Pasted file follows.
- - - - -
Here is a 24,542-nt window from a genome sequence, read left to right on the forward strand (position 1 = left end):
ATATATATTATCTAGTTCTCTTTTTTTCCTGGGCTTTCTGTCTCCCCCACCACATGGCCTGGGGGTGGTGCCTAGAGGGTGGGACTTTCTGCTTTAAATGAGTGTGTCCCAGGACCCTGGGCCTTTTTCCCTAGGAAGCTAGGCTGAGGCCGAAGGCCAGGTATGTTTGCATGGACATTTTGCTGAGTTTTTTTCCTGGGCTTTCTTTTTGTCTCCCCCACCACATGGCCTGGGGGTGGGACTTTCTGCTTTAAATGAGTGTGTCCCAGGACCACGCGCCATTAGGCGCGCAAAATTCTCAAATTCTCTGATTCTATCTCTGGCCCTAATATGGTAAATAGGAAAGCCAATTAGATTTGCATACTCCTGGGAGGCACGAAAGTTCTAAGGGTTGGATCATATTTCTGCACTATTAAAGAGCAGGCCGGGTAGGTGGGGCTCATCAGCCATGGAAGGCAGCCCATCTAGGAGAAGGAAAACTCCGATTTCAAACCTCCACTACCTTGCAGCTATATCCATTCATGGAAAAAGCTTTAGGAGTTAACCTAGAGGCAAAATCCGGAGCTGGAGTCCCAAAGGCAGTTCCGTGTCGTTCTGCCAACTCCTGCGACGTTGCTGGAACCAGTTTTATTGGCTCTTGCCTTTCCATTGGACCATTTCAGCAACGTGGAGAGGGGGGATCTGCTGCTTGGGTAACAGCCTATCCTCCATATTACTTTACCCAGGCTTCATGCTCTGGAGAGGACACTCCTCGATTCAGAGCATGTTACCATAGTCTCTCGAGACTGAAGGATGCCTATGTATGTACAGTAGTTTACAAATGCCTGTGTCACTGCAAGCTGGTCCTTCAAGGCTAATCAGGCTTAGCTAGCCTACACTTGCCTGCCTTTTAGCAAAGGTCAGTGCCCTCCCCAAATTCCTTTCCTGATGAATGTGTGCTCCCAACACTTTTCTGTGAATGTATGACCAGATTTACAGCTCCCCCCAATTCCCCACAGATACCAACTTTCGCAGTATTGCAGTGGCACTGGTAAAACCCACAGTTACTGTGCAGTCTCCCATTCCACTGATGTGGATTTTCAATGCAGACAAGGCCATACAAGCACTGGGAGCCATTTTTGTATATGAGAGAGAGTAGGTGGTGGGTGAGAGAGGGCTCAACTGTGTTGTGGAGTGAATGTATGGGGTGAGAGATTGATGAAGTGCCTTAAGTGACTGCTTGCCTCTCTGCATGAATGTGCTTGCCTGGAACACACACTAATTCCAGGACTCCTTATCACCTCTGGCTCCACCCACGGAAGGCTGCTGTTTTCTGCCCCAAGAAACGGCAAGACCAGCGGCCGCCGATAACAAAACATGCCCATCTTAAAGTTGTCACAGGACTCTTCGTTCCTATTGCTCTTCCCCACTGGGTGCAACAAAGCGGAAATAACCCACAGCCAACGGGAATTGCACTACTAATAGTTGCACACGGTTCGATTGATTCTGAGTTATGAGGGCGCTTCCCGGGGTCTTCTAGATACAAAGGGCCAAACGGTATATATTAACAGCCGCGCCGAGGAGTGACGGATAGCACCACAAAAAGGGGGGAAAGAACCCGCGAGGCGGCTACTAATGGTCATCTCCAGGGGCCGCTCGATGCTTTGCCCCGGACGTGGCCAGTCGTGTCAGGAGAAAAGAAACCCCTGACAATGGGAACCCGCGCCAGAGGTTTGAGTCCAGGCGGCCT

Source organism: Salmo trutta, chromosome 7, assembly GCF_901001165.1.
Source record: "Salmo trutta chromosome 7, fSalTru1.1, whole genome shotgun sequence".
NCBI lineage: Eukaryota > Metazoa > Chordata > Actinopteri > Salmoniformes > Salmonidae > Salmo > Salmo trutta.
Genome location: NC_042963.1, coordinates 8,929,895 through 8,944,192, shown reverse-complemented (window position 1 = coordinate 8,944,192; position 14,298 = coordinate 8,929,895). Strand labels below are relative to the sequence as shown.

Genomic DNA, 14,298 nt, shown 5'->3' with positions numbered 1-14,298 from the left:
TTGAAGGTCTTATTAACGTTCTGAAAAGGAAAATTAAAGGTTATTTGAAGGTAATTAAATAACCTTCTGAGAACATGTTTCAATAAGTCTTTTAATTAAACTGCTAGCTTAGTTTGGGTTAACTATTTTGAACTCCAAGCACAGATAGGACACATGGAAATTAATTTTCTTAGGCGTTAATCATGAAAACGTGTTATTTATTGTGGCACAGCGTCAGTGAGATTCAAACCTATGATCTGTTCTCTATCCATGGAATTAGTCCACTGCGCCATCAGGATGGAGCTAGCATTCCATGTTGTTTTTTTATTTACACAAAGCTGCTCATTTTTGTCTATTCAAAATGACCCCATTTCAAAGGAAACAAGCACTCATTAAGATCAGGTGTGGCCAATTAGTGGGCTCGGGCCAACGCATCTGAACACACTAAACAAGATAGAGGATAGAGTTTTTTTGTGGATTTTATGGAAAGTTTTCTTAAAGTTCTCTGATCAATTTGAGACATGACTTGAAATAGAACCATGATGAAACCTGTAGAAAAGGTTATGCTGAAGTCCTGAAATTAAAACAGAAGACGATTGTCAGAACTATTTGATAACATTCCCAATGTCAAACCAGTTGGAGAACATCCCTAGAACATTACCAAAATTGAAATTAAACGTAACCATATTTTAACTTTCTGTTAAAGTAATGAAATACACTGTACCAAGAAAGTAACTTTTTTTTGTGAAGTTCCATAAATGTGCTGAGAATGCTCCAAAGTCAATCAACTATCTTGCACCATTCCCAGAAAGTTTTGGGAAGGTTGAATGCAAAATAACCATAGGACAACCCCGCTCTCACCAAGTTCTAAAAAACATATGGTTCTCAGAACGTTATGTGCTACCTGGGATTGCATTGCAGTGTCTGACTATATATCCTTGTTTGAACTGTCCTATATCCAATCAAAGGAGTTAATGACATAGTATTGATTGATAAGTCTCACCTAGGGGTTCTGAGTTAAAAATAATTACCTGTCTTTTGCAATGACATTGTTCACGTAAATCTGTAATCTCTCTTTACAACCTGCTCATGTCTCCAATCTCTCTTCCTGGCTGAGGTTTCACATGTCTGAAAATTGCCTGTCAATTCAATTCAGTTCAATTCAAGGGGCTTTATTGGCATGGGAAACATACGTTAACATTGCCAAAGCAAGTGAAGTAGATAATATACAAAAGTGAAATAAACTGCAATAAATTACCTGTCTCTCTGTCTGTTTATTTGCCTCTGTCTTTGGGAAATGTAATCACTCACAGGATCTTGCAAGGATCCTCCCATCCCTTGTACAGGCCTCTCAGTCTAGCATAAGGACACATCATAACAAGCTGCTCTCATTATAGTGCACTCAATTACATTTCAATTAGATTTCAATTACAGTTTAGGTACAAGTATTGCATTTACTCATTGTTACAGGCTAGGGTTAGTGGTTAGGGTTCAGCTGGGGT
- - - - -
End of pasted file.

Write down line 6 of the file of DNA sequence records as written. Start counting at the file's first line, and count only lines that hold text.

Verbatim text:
Genome location: NC_042963.1, coordinates 8,929,895 through 8,944,192, shown reverse-complemented (window position 1 = coordinate 8,944,192; position 14,298 = coordinate 8,929,895). Strand labels below are relative to the sequence as shown.